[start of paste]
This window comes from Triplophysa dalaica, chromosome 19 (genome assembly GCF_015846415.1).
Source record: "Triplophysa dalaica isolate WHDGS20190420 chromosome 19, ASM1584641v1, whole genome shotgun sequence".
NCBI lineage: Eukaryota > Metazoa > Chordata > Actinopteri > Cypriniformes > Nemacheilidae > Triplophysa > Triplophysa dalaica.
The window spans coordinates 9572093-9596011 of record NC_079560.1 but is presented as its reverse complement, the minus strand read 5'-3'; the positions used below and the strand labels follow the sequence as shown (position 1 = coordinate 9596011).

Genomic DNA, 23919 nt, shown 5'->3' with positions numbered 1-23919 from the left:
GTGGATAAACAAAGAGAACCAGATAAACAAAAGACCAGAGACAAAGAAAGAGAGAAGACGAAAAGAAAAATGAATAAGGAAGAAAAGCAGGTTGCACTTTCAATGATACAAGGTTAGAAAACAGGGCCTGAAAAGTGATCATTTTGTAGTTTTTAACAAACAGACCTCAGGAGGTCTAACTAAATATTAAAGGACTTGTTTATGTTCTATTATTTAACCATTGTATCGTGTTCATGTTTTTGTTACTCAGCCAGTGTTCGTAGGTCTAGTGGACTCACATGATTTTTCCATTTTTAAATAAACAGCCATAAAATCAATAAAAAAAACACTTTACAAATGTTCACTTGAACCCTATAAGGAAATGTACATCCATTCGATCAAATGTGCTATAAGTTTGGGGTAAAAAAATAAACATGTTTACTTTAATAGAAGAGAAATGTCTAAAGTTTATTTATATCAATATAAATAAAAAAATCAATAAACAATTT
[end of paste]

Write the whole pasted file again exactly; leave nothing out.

This window comes from Triplophysa dalaica, chromosome 19 (genome assembly GCF_015846415.1).
Source record: "Triplophysa dalaica isolate WHDGS20190420 chromosome 19, ASM1584641v1, whole genome shotgun sequence".
NCBI lineage: Eukaryota > Metazoa > Chordata > Actinopteri > Cypriniformes > Nemacheilidae > Triplophysa > Triplophysa dalaica.
The window spans coordinates 9572093-9596011 of record NC_079560.1 but is presented as its reverse complement, the minus strand read 5'-3'; the positions used below and the strand labels follow the sequence as shown (position 1 = coordinate 9596011).

Genomic DNA, 23919 nt, shown 5'->3' with positions numbered 1-23919 from the left:
GTGGATAAACAAAGAGAACCAGATAAACAAAAGACCAGAGACAAAGAAAGAGAGAAGACGAAAAGAAAAATGAATAAGGAAGAAAAGCAGGTTGCACTTTCAATGATACAAGGTTAGAAAACAGGGCCTGAAAAGTGATCATTTTGTAGTTTTTAACAAACAGACCTCAGGAGGTCTAACTAAATATTAAAGGACTTGTTTATGTTCTATTATTTAACCATTGTATCGTGTTCATGTTTTTGTTACTCAGCCAGTGTTCGTAGGTCTAGTGGACTCACATGATTTTTCCATTTTTAAATAAACAGCCATAAAATCAATAAAAAAAACACTTTACAAATGTTCACTTGAACCCTATAAGGAAATGTACATCCATTCGATCAAATGTGCTATAAGTTTGGGGTAAAAAAATAAACATGTTTACTTTAATAGAAGAGAAATGTCTAAAGTTTATTTATATCAATATAAATAAAAAAATCAATAAACAATTT